If the ideology behind propaganda is responsible for distortions of reality and truth, let's take it a step further, and discuss the concepts of hegemony and dominant ideology. The concept of hegemony was advanced by Gramsci (1971) and the dominant ideology thesis was put forward by Alexander et. al (1980). Both of these concepts relate to the issues of power and knowledge control, or in other words, how we address the fact that knowledge is power. If one believes that the rich and powerful in society struggle for the hearts and minds of common people in order to convince them of the rightness of their worldview, then one is looking at propaganda as hegemony. The classic way this is done is for the powerful to pretend they are in touch with the basic needs (food, shelter, sunlight, recreation, work) of people. Hegemony is phony or fake humanism, but is assumes that the powerful have a coherent and consistent worldview or ideology to put forward. On the other hand, if one believes that the rich and powerful are clueless about worldview, and only desire power for the sake of power, then one is looking a propaganda as dominant ideology, or an attempt to shape the contours or parameters of debate. Dominant ideology tries to close off certain lines of discussion and thinking, not necessarily to produce outcomes in thinking.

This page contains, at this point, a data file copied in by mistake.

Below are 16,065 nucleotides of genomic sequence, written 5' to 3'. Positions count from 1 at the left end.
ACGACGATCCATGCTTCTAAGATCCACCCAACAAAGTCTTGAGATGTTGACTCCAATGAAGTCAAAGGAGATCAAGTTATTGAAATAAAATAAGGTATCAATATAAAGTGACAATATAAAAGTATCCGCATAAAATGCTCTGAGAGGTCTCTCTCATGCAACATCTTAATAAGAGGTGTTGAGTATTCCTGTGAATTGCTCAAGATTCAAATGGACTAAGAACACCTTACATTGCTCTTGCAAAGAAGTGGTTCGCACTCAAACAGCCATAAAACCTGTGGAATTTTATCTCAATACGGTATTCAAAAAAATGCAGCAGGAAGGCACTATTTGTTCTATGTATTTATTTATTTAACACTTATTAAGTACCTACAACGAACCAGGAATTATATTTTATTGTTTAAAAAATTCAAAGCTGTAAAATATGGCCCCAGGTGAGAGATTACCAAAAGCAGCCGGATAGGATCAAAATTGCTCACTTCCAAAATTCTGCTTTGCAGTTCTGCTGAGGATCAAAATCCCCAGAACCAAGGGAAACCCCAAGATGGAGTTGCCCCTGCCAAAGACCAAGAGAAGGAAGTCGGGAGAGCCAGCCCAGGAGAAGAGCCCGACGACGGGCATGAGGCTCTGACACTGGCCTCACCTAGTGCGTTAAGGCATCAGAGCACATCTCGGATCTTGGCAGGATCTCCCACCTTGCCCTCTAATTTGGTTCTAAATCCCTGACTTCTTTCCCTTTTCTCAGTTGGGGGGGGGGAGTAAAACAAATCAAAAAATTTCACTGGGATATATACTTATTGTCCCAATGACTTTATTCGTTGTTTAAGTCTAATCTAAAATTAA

Most criminologists believe that the media itself (the fourth estate) plays a role in the distortions that are part of ideology and propaganda (Surette 1992; Barak 1994). The media serve a propaganda function by working within the parameters of the dominant ideology. This is especially so when the credible "sourcing" of a news story involves checking with a government official, which almost always ensures that the current government in power's ideology is the one put forward. Further, when the media sources itself or other media, they reinforce the public's acceptance of the distortion (Parenti 1986).
Icons and celebrity cases are often needed as news stories so the propaganda can be disseminated through the news media. There should always be a victim with whom the general public can identify, and a perpetrator (alleged or actual) who is to be feared, reviled, and despised. If victims cannot be found that the public identifies with or feels pity for, then "fools" will do, as long as the other characters (heroes and villains) are present (Klapp 1962).
It's important to read between the lines of the news and see what isn't being reported. Distraction techniques are as effective as active propaganda. One way to test for distractions is to look for items that appear repeatedly in the foreign press and that don't appear in your own. Another sure sign of propaganda is when a story changes, or reverses itself, after a sufficient number of facts become known.